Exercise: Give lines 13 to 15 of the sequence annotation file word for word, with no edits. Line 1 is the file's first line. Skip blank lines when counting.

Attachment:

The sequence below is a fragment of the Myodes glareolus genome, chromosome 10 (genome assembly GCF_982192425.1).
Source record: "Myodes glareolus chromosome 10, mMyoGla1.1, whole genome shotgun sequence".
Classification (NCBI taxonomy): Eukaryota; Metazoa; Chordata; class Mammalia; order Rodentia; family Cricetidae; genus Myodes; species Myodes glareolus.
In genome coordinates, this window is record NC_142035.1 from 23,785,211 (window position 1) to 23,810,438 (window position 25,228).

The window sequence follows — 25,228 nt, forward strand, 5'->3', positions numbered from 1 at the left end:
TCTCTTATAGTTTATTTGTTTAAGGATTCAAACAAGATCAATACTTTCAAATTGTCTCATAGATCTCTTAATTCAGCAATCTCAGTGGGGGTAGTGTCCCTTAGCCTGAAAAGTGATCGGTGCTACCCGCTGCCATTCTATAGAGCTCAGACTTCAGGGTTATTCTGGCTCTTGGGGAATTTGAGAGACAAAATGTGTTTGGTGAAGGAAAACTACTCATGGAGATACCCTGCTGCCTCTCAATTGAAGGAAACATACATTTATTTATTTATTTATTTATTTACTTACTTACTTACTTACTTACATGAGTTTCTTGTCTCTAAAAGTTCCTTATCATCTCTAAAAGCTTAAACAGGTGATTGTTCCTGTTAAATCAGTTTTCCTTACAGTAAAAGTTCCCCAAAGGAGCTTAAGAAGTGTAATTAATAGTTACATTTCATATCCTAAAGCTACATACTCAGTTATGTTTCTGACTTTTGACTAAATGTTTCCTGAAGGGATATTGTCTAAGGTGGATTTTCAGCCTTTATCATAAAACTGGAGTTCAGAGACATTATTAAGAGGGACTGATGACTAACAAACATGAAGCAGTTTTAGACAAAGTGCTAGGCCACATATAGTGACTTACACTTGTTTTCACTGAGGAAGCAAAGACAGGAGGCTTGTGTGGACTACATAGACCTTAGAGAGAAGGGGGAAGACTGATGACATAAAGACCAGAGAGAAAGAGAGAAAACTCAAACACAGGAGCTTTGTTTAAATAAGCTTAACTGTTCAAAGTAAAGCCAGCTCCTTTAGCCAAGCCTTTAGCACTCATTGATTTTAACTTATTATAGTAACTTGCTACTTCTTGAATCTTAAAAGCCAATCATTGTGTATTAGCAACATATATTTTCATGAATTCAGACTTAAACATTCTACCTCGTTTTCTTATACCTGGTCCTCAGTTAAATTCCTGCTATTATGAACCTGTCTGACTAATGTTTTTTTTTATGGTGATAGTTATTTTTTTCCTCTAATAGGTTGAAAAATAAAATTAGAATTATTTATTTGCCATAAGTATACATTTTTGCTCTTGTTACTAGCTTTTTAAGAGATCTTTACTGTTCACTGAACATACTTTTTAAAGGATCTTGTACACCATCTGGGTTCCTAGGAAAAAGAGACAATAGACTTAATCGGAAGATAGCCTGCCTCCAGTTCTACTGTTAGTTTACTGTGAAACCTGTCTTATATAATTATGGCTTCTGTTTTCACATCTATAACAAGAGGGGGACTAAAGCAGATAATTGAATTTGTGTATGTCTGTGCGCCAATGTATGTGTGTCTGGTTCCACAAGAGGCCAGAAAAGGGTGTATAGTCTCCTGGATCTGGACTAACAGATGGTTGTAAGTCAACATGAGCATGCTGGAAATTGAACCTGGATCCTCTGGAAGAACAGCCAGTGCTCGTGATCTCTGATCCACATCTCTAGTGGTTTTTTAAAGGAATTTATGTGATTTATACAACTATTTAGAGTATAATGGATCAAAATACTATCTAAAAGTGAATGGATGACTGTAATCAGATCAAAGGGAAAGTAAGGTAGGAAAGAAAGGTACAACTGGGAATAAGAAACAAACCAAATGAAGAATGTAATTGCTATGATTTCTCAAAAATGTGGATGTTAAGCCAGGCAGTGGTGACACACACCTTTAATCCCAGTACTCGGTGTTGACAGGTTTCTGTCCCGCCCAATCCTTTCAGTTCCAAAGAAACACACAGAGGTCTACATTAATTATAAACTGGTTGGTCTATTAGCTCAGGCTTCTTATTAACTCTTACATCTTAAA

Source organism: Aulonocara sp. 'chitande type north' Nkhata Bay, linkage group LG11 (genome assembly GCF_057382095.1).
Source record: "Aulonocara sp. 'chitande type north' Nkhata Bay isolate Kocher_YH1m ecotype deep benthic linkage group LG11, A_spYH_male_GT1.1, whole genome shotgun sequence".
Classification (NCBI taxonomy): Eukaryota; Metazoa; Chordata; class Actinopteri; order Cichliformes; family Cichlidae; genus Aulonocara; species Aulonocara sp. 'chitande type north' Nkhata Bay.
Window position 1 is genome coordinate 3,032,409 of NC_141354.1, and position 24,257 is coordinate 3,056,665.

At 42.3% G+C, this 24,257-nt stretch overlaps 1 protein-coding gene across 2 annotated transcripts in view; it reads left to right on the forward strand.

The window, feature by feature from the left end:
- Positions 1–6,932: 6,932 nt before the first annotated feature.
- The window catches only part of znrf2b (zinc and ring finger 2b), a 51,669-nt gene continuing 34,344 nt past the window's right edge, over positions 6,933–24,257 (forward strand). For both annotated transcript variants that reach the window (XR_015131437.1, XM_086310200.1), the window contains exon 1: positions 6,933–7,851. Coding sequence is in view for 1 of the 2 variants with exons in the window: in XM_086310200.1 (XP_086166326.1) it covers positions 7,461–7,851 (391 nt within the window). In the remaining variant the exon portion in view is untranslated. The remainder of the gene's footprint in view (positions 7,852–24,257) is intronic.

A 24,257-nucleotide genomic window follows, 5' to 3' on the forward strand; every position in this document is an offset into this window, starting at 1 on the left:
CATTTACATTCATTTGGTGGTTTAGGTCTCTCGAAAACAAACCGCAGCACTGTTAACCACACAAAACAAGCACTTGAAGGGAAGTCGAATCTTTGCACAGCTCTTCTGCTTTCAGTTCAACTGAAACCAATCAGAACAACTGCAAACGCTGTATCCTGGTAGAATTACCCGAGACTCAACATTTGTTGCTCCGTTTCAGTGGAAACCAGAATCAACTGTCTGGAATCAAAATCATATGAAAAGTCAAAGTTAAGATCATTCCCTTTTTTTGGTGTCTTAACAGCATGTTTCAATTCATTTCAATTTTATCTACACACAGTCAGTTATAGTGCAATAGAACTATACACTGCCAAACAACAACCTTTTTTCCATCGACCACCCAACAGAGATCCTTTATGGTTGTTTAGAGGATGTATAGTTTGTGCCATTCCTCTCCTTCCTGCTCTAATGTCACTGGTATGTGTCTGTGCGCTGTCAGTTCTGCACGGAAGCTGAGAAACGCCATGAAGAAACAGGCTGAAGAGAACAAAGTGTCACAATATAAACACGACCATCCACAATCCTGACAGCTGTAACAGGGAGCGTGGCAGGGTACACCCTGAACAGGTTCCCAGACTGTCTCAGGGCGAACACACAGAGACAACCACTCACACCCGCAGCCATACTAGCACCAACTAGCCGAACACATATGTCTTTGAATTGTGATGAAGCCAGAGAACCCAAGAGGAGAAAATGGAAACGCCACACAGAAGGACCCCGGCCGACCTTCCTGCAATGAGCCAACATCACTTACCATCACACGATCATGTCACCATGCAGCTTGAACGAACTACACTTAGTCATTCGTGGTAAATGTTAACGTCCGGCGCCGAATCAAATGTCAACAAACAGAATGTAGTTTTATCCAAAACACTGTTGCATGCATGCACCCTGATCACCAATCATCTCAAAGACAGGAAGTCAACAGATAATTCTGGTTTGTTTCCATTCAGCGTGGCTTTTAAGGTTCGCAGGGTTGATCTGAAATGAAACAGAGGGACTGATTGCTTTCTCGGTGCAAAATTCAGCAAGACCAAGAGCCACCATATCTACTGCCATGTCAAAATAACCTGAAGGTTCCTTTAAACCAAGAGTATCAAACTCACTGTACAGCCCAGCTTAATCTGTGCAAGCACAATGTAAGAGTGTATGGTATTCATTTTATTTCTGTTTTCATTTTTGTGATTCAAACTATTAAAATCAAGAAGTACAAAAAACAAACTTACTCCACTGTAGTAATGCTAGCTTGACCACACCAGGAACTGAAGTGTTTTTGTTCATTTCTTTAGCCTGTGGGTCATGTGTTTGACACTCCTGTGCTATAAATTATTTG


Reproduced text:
- Positions 1–6,932: 6,932 nt before the first annotated feature.
- The window catches only part of znrf2b (zinc and ring finger 2b), a 51,669-nt gene continuing 34,344 nt past the window's right edge, over positions 6,933–24,257 (forward strand). For both annotated transcript variants that reach the window (XR_015131437.1, XM_086310200.1), the window contains exon 1: positions 6,933–7,851. Coding sequence is in view for 1 of the 2 variants with exons in the window: in XM_086310200.1 (XP_086166326.1) it covers positions 7,461–7,851 (391 nt within the window). In the remaining variant the exon portion in view is untranslated. The remainder of the gene's footprint in view (positions 7,852–24,257) is intronic.

A 24,257-nucleotide genomic window follows, 5' to 3' on the forward strand; every position in this document is an offset into this window, starting at 1 on the left: